The Australian Financial Review recently reported that farmers nationwide are in serious trouble. At least 80 farming operations worth more than $1m across Australia are in receivership or some form of distress.
In response Wayne Swan has announced $420m in subsidised loan packages for indebted farmers, indicating the weight of the high dollar and reduced land values was causing viable farms to struggle.
Not mentioned by Swan was that buyers bid farm prices to levels that didn't enable a reasonable return on capital (see our earlier post, The Crap Economics of Farming).
As I explained in that post, it doesn't make much sense borrowing money at 7% to buy an asset that earns you 3% at best. In fact, it's a perfect example of what Hyman Minsky called Ponzi finance.
Minsky defined three phases of markets, hedge finance, speculative finance and Ponzi finance. Hedge finance represents the phase where an asset generates enough cashflow to service both principal and interest. In the speculative finance phase, the assets can service the interest but not the principal, meaning the investor must constantly refinance the debt. And in the Ponzi phase, there isn't enough cash to pay the principal or the interest – the 'investor' is dependent on a greater fool coming along and paying a higher price to generate a profit.
Any Australian farm funded with more than 50% debt is a Ponzi operation. There are thousands of them.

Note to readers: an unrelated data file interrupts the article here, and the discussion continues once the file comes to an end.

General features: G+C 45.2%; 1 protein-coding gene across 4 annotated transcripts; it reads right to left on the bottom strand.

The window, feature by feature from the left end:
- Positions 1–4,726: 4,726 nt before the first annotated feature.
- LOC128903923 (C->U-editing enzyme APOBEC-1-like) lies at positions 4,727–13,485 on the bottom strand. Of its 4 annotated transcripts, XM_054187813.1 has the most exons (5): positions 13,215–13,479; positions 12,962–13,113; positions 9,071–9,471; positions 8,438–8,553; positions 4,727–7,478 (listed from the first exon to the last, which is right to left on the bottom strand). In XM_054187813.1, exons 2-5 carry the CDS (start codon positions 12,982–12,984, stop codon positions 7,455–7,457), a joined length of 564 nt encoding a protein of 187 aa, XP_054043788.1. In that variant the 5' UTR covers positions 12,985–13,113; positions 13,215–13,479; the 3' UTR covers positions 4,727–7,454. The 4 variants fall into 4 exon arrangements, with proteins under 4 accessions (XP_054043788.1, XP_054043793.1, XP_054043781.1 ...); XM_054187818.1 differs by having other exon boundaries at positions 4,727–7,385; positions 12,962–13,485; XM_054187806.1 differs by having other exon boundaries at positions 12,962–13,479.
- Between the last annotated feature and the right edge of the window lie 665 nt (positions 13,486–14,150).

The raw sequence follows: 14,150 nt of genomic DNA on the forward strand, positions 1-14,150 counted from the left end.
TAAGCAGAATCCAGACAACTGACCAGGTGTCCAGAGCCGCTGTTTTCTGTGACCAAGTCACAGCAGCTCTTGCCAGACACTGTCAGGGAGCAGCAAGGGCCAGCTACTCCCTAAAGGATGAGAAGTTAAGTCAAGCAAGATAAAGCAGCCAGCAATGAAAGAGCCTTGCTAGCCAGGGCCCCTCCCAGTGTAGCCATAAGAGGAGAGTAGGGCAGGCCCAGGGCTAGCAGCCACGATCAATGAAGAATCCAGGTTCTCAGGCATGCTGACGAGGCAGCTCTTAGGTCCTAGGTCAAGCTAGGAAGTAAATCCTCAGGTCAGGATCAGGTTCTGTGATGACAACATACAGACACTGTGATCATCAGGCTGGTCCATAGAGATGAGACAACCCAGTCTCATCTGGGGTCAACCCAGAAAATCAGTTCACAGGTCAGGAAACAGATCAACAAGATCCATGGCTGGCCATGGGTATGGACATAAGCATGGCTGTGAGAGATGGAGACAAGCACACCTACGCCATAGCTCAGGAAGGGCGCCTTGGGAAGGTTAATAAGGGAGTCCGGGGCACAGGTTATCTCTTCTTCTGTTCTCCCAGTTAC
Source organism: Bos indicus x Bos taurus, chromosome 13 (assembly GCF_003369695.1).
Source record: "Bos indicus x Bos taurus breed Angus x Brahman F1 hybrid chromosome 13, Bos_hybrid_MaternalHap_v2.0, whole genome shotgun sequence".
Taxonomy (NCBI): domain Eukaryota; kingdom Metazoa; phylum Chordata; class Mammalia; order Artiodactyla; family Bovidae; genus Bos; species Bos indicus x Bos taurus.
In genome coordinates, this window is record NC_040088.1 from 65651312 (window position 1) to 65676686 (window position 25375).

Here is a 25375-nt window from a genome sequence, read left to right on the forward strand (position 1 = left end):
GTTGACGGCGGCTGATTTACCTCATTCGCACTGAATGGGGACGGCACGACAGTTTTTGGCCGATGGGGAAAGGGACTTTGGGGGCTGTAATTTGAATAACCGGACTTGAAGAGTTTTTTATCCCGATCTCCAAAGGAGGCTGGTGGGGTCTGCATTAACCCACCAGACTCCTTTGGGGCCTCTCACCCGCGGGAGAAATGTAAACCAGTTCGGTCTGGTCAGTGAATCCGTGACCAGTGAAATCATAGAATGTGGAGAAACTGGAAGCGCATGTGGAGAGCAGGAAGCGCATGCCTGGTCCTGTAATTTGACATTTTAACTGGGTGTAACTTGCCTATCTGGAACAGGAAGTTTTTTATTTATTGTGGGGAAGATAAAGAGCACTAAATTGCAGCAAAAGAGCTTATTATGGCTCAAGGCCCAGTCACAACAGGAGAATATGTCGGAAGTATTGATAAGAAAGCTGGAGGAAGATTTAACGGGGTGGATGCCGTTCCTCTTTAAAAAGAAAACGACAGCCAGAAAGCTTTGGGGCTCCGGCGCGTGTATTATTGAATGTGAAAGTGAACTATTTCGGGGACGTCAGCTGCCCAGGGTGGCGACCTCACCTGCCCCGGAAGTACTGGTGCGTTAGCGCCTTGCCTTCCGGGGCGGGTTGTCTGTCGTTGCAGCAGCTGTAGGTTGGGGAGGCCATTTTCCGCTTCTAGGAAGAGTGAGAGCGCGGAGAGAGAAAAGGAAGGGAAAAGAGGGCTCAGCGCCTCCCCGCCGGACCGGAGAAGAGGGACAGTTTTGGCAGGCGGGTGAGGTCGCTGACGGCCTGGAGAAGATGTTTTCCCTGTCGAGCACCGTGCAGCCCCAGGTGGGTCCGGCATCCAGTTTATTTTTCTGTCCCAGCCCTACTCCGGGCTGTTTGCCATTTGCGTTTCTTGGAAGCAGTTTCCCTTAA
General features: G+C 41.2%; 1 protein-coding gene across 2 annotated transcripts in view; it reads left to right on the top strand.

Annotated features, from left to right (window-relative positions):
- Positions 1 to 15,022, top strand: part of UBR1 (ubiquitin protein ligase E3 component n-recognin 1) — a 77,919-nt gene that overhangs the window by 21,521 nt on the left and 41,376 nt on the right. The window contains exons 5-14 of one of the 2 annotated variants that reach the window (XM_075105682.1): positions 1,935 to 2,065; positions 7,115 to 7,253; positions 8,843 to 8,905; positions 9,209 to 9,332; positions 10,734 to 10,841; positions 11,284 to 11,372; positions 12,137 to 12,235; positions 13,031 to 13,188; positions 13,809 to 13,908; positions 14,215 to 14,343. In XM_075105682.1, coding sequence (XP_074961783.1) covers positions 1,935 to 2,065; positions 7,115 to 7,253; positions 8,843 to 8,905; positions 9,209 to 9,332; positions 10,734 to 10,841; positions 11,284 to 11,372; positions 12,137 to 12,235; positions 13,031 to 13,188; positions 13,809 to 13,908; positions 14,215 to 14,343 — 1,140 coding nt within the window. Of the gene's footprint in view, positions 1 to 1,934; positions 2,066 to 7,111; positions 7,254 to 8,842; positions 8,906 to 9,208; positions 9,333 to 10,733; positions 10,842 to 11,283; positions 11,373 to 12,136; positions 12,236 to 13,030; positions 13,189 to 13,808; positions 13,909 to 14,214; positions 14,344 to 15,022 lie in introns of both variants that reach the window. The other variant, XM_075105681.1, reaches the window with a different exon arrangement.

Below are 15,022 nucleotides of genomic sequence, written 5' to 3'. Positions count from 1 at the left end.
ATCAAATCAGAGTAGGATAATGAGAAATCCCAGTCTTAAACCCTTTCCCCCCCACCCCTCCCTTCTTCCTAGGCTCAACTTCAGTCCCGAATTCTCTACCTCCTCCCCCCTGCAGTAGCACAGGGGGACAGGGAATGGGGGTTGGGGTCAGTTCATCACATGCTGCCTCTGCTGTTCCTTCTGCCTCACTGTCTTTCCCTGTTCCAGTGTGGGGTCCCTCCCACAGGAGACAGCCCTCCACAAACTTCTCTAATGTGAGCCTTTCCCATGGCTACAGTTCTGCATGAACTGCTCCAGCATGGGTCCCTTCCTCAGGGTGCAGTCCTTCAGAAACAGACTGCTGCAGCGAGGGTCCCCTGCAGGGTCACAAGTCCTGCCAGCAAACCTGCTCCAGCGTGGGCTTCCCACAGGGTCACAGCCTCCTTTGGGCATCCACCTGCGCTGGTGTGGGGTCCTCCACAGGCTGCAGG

The debt means that farmers won't be the only ones to feel the fall out. Banks lending to farmers have, until now, stayed their hand, hoping for capital growth to save their bacon. With prices now going the other way, the problem is beyond the point where they can simply kick the can down the road. Farm prices have a long way to fall before any rational investor starts taking a look. And if they all start liquidating at the same time, there's no reason rationality should provide a floor.
More importantly, the fallout is going to be traumatic for the families that have owned these farms for generations. Losing any business is difficult. But farmers have an emotional connection to the land that goes above and beyond that of your typical business owner (which explains why they paid the stupid prices to start with). When the bubble bursts (or now that the bubble has burst?), we are going to be left with a generation of farmers who have worked for decades; with nothing to show, nothing to retire on and and a trampled ego to drown their sorrows with. With depression and suicide already a huge problem in rural Australia, it is the emotional consequences that I worry about more than anything else.
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